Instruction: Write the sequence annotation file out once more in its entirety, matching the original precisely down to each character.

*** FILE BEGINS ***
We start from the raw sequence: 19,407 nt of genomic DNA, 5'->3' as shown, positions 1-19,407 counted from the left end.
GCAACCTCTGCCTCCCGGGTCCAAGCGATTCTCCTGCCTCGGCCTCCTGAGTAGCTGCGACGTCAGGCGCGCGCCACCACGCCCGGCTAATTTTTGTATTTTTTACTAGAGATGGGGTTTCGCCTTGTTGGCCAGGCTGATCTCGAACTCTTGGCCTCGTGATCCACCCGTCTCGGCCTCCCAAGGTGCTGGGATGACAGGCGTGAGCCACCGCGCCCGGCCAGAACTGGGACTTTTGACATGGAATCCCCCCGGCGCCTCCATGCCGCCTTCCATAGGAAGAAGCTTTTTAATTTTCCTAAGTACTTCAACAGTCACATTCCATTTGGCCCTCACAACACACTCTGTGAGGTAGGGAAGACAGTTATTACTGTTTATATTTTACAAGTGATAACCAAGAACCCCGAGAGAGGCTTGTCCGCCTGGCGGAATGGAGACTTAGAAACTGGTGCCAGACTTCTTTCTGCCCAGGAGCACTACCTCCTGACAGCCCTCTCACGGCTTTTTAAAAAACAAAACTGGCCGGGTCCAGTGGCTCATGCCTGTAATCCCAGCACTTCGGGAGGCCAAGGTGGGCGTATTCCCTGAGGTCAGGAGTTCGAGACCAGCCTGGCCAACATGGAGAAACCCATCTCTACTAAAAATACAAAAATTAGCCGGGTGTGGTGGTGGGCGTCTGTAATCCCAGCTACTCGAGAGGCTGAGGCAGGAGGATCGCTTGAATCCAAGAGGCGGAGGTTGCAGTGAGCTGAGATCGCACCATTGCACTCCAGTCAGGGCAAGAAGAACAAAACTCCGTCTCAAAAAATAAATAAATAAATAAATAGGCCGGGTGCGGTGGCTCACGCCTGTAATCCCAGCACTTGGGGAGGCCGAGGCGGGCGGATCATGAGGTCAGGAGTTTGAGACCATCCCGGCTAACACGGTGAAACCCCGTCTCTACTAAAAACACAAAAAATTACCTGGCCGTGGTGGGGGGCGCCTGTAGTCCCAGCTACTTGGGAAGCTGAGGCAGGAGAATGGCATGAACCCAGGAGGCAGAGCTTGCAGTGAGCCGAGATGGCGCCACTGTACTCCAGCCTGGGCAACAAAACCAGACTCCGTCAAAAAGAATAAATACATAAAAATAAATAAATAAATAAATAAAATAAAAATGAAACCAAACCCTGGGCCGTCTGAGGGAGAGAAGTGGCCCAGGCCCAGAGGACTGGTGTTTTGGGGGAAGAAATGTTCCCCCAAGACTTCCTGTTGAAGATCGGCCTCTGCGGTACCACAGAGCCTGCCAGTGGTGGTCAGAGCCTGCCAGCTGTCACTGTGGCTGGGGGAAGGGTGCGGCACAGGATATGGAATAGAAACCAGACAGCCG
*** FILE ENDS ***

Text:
We start from the raw sequence: 19,407 nt of genomic DNA, 5'->3' as shown, positions 1-19,407 counted from the left end.
GCAACCTCTGCCTCCCGGGTCCAAGCGATTCTCCTGCCTCGGCCTCCTGAGTAGCTGCGACGTCAGGCGCGCGCCACCACGCCCGGCTAATTTTTGTATTTTTTACTAGAGATGGGGTTTCGCCTTGTTGGCCAGGCTGATCTCGAACTCTTGGCCTCGTGATCCACCCGTCTCGGCCTCCCAAGGTGCTGGGATGACAGGCGTGAGCCACCGCGCCCGGCCAGAACTGGGACTTTTGACATGGAATCCCCCCGGCGCCTCCATGCCGCCTTCCATAGGAAGAAGCTTTTTAATTTTCCTAAGTACTTCAACAGTCACATTCCATTTGGCCCTCACAACACACTCTGTGAGGTAGGGAAGACAGTTATTACTGTTTATATTTTACAAGTGATAACCAAGAACCCCGAGAGAGGCTTGTCCGCCTGGCGGAATGGAGACTTAGAAACTGGTGCCAGACTTCTTTCTGCCCAGGAGCACTACCTCCTGACAGCCCTCTCACGGCTTTTTAAAAAACAAAACTGGCCGGGTCCAGTGGCTCATGCCTGTAATCCCAGCACTTCGGGAGGCCAAGGTGGGCGTATTCCCTGAGGTCAGGAGTTCGAGACCAGCCTGGCCAACATGGAGAAACCCATCTCTACTAAAAATACAAAAATTAGCCGGGTGTGGTGGTGGGCGTCTGTAATCCCAGCTACTCGAGAGGCTGAGGCAGGAGGATCGCTTGAATCCAAGAGGCGGAGGTTGCAGTGAGCTGAGATCGCACCATTGCACTCCAGTCAGGGCAAGAAGAACAAAACTCCGTCTCAAAAAATAAATAAATAAATAAATAGGCCGGGTGCGGTGGCTCACGCCTGTAATCCCAGCACTTGGGGAGGCCGAGGCGGGCGGATCATGAGGTCAGGAGTTTGAGACCATCCCGGCTAACACGGTGAAACCCCGTCTCTACTAAAAACACAAAAAATTACCTGGCCGTGGTGGGGGGCGCCTGTAGTCCCAGCTACTTGGGAAGCTGAGGCAGGAGAATGGCATGAACCCAGGAGGCAGAGCTTGCAGTGAGCCGAGATGGCGCCACTGTACTCCAGCCTGGGCAACAAAACCAGACTCCGTCAAAAAGAATAAATACATAAAAATAAATAAATAAATAAATAAAATAAAAATGAAACCAAACCCTGGGCCGTCTGAGGGAGAGAAGTGGCCCAGGCCCAGAGGACTGGTGTTTTGGGGGAAGAAATGTTCCCCCAAGACTTCCTGTTGAAGATCGGCCTCTGCGGTACCACAGAGCCTGCCAGTGGTGGTCAGAGCCTGCCAGCTGTCACTGTGGCTGGGGGAAGGGTGCGGCACAGGATATGGAATAGAAACCAGACAGCCG